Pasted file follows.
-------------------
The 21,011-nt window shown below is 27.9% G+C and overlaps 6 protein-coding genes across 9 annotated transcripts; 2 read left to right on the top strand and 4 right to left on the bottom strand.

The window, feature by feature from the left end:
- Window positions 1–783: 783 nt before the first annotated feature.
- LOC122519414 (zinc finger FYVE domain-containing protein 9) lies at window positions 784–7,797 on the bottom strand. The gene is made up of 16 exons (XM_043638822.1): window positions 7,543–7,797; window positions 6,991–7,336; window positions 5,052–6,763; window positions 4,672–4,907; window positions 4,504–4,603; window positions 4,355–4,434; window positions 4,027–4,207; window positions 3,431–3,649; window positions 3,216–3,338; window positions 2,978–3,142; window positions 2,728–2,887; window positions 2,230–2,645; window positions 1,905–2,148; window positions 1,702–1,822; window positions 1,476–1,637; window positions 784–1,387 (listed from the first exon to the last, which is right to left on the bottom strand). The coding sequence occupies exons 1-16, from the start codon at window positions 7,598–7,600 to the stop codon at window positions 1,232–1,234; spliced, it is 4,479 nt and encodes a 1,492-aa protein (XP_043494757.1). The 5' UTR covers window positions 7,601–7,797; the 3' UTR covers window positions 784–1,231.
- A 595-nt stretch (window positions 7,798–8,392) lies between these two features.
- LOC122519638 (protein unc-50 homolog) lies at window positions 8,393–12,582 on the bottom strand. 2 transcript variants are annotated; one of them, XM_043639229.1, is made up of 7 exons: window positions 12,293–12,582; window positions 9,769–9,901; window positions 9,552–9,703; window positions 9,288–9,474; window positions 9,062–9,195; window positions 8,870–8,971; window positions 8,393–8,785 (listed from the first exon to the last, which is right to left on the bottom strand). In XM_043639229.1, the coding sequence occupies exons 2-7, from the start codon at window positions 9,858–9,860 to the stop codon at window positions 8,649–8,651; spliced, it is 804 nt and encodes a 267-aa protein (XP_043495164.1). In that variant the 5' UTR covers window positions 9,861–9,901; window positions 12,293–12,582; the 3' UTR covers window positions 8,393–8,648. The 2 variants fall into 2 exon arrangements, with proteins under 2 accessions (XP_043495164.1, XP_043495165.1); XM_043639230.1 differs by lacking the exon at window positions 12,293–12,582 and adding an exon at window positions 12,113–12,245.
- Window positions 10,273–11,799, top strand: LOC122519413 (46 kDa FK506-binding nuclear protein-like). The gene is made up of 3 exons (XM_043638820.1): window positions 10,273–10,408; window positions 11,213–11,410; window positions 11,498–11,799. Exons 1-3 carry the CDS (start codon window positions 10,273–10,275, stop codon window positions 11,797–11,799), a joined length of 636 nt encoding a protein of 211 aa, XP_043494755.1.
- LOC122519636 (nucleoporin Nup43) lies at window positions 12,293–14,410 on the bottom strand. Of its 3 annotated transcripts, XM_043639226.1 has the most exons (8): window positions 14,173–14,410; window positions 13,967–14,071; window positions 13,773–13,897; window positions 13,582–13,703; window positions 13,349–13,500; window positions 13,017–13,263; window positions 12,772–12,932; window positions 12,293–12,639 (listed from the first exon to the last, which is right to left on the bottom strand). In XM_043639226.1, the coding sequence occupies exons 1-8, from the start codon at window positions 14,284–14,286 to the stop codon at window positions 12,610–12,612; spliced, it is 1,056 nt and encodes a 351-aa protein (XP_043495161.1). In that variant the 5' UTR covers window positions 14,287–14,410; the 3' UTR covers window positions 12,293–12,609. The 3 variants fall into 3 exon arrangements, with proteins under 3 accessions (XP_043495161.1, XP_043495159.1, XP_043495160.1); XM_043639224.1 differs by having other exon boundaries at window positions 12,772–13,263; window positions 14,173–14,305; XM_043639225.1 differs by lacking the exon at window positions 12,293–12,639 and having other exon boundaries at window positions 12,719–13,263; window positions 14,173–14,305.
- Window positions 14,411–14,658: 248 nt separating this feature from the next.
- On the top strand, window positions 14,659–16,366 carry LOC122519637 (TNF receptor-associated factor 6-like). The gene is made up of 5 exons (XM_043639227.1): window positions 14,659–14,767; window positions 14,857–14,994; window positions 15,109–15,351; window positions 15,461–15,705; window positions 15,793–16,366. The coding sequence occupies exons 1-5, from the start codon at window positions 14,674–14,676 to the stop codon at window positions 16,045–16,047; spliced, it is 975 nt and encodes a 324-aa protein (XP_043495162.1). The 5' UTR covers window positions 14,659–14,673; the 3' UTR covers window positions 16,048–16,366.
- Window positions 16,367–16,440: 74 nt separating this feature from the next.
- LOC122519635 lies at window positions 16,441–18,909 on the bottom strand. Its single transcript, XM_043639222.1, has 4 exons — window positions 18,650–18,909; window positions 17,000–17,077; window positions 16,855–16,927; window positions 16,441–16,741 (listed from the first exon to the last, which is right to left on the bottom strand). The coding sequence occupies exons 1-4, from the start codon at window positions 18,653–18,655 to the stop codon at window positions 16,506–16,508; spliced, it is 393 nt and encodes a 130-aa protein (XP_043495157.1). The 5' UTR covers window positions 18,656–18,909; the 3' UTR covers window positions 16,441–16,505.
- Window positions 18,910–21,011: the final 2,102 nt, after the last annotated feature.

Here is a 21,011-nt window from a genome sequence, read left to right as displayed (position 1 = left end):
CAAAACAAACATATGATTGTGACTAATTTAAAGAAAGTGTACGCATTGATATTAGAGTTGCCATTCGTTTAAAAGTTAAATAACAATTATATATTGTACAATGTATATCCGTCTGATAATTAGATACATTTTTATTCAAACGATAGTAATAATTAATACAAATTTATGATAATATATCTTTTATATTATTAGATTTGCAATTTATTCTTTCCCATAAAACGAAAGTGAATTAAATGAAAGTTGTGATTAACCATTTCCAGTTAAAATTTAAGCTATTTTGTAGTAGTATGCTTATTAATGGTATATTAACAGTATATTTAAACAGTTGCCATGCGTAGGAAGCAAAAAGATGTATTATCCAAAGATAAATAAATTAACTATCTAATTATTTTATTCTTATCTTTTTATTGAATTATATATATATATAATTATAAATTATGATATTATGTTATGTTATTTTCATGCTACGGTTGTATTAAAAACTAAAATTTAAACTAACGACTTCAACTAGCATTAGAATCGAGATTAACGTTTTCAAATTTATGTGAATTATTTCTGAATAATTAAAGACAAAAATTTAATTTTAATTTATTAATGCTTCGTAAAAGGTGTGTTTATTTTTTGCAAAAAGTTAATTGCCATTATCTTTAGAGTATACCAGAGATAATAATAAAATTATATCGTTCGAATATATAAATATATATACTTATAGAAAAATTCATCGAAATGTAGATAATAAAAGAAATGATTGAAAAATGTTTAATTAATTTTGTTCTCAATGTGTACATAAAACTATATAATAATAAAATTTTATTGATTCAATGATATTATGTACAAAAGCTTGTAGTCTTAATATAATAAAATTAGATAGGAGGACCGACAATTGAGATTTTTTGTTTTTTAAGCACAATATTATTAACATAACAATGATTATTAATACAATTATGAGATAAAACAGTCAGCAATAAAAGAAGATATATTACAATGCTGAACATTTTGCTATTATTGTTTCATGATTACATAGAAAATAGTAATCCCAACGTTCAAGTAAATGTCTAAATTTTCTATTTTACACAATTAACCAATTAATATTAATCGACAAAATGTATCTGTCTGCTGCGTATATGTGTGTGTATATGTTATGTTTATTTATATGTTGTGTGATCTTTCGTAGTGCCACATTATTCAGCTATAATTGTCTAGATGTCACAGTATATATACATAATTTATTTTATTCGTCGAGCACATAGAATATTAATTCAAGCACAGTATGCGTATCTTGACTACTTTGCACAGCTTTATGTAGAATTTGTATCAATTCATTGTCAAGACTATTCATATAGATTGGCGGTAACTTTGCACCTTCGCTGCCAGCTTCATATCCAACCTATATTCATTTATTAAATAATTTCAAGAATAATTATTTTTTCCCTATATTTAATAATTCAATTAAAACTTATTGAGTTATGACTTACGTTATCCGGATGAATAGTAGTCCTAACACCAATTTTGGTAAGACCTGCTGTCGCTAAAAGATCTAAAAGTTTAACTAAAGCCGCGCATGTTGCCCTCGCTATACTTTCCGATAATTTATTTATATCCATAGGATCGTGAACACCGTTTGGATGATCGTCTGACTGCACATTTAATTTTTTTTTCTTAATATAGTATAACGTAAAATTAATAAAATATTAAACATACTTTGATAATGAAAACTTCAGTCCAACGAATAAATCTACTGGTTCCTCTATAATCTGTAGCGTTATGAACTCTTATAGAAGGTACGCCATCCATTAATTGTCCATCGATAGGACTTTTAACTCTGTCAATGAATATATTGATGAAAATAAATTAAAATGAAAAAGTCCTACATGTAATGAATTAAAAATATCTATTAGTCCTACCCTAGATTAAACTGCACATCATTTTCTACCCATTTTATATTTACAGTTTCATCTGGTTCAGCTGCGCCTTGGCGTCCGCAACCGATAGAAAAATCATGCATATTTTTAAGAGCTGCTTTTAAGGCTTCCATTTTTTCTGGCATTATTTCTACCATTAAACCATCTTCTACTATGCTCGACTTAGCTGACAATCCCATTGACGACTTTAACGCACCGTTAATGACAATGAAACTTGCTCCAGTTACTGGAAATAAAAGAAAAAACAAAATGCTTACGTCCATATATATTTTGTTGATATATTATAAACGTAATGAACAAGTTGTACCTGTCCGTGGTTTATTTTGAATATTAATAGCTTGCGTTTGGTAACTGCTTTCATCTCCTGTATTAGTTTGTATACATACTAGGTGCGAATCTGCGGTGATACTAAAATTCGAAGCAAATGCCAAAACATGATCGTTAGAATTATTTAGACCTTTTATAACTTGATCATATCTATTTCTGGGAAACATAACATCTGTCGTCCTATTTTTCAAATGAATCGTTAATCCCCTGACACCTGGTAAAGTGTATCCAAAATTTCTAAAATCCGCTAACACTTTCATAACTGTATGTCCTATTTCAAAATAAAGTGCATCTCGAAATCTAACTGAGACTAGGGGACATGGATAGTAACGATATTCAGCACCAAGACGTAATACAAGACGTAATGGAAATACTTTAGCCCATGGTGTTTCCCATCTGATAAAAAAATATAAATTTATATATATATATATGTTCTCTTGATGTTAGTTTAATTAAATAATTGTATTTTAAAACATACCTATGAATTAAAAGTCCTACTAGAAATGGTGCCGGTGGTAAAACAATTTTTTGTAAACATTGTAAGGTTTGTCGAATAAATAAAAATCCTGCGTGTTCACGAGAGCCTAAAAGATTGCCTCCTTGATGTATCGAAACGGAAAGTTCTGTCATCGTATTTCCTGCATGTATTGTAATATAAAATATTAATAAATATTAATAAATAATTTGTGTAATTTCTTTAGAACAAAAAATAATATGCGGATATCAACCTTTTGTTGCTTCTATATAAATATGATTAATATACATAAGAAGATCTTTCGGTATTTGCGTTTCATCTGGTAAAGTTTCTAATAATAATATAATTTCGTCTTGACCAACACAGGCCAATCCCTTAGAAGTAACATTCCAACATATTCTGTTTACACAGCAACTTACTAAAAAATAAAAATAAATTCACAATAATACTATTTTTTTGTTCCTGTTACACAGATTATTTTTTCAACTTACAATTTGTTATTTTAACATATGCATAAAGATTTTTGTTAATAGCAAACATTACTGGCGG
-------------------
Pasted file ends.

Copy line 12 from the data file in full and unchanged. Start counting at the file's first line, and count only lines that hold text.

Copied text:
- LOC122519635 lies at window positions 16,441–18,909 on the bottom strand. Its single transcript, XM_043639222.1, has 4 exons — window positions 18,650–18,909; window positions 17,000–17,077; window positions 16,855–16,927; window positions 16,441–16,741 (listed from the first exon to the last, which is right to left on the bottom strand). The coding sequence occupies exons 1-4, from the start codon at window positions 18,653–18,655 to the stop codon at window positions 16,506–16,508; spliced, it is 393 nt and encodes a 130-aa protein (XP_043495157.1). The 5' UTR covers window positions 18,656–18,909; the 3' UTR covers window positions 16,441–16,505.